CaltechAUTHORS
  A Caltech Library Service

Evidence for low-grade metamorphism, hydrothermal alteration, and diagenesis on Mars from phyllosilicate mineral assemblages

Ehlmann, Bethany L. and Mustard, John F. and Clark, Roger N. and Swayze, Gregg A. and Murchie, Scott L. (2011) Evidence for low-grade metamorphism, hydrothermal alteration, and diagenesis on Mars from phyllosilicate mineral assemblages. Clays and Clay Minerals, 59 (4). pp. 359-377. ISSN 0009-8604. https://resolver.caltech.edu/CaltechAUTHORS:20120104-073501082

Full text is not posted in this repository. Consult Related URLs below.

Use this Persistent URL to link to this item: https://resolver.caltech.edu/CaltechAUTHORS:20120104-073501082

Abstract

The enhanced spatial and spectral resolution provided by the Compact Reconnaissance Imaging Spectrometer for Mars (CRISM) on the Mars Reconnaissance Orbiter (MRO) has led to the discovery of numerous hydrated silicate minerals on Mars, particularly in the ancient, cratered crust comprising the southern highlands. Phases recently identified using visible/near-infrared spectra include: smectite, chlorite, prehnite, high-charge phyllosilicates (illite or muscovite), the zeolite analcime, opaline silica, and serpentine. Some mineral assemblages represent the products of aqueous alteration at elevated temperatures. Geologic occurrences of these mineral assemblages are described using examples from west of the Isidis basin near the Nili Fossae and with reference to differences in implied temperature, fluid composition, and starting materials during alteration. The alteration minerals are not distributed homogeneously. Rather, certain craters host distinctive alteration assemblages: (1) prehnite-chlorite-silica, (2) analcime-silica-Fe, Mg-smectite-chlorite, (3) chlorite-illite (muscovite), and (4) serpentine, which furthermore has been found in bedrock units. These assemblages contrast with the prevalence of solely Fe, Mg-smectites in most phyllosilicate-bearing terrains on Mars, and they represent materials altered at depth then exposed by cratering. Of the minerals found to date, prehnite provides the clearest evidence for subsurface, hydrothermal/metamorphic alteration, as it forms only under highly restricted conditions (T = 200-400°C). Multiple mechanisms exist for forming the other individual minerals; however, the most likely formation mechanisms for the characteristic mineralogic assemblages observed are, for (1) and (2), low-grade metamorphism or hydrothermal (<400°C) circulation of fluids in basalt; for (3), transformation of trioctahedral smectites to chlorite and dioctahedral smectites to illite during diagenesis; and for (4), low-grade metamorphism or hydrothermal (<400°C) circulation of fluids in ultramafic rocks. Evidence for high-grade metamorphism at elevated pressures or temperatures >400°C has not been found.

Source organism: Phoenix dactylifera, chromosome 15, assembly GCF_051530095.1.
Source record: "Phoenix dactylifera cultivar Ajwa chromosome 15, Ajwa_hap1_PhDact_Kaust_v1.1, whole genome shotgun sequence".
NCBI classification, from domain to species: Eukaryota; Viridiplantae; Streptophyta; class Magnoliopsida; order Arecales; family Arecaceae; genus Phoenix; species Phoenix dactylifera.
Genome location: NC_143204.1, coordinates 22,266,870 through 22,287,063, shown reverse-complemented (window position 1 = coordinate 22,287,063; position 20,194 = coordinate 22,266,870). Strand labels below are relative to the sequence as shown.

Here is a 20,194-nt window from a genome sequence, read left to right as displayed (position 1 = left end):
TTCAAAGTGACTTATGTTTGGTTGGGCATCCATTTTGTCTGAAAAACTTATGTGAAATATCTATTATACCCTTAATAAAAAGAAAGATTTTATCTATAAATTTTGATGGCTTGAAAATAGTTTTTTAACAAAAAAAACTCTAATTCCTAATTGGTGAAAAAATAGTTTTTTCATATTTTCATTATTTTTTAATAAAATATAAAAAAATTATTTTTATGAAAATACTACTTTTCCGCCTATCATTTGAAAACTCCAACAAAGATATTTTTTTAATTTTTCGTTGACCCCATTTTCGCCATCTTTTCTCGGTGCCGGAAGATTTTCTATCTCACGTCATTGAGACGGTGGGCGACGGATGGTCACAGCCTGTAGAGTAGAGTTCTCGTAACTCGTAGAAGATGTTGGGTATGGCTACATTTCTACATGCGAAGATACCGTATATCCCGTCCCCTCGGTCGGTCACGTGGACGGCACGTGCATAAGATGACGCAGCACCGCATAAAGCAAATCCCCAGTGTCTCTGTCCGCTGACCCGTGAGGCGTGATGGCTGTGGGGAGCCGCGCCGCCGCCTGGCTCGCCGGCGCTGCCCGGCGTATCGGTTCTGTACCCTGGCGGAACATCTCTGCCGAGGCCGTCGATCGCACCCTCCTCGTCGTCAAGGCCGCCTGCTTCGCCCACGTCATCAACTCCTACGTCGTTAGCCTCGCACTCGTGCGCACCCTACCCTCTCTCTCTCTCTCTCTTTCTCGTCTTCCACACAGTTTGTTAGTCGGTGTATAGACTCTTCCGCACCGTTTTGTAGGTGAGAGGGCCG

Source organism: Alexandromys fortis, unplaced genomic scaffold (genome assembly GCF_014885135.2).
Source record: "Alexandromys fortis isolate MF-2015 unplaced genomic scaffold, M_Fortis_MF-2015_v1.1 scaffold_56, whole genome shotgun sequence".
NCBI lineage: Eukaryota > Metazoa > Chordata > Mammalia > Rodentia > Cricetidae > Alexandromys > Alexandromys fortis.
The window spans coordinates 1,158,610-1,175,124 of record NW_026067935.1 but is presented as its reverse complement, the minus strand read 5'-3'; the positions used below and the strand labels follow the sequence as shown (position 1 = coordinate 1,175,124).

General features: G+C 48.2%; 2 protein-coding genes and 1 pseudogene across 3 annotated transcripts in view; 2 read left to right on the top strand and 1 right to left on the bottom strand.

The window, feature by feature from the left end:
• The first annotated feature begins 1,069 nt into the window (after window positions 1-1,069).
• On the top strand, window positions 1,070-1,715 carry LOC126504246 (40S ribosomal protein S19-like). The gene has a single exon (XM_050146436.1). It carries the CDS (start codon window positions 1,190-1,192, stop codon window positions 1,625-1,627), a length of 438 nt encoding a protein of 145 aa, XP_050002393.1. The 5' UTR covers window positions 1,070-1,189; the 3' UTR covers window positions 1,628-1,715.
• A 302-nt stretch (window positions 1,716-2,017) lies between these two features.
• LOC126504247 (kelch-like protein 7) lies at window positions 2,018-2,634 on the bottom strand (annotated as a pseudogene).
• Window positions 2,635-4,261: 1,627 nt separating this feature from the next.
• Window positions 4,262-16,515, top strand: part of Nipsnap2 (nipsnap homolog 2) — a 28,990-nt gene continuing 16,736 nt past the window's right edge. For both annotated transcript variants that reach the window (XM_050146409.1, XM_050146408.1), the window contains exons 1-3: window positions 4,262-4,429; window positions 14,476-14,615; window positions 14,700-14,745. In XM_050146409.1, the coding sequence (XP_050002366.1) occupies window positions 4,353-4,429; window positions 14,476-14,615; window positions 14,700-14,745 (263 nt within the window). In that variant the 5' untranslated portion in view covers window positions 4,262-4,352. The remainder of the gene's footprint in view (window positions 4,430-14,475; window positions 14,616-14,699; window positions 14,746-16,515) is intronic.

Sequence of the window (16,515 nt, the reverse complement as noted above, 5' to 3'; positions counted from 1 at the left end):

Item Type:Article
Related URLs:
URLURL TypeDescription
http://dx.doi.org/10.1346/CCMN.2011.0590402DOIUNSPECIFIED
http://www.ingentaconnect.com/content/cms/ccm/2011/00000059/00000004/art00003PublisherUNSPECIFIED
Additional Information:© 2011 Clay Minerals Society. Received 31 March 2010; revised 11 August 2011.
Subject Keywords:Analcime, Chlorite, Craters, Diagenesis, Hydrothermal Alteration, Illite, Infrared Spectroscopy, Mars, Metamorphism, Muscovite, Phyllosilicates, Prehnite, Serpentine, Silica, Zeolites.
Issue or Number:4
Record Number:CaltechAUTHORS:20120104-073501082
Persistent URL:https://resolver.caltech.edu/CaltechAUTHORS:20120104-073501082
Official Citation:Evidence for low-grade metamorphism, hydrothermal alteration, and diagenesis on Mars from phyllosilicate mineral assemblages pp. 359-377(19) Authors: Ehlmann, Bethany L.; Mustard, John F.; Clark, Roger N.; Swayze, Gregg A.; Murchie, Scott L.
Usage Policy:No commercial reproduction, distribution, display or performance rights in this work are provided.
ID Code:28637
Collection:CaltechAUTHORS
Deposited By: Ruth Sustaita
Deposited On:04 Jan 2012 15:52
Last Modified:03 Oct 2019 03:34

Repository Staff Only: item control page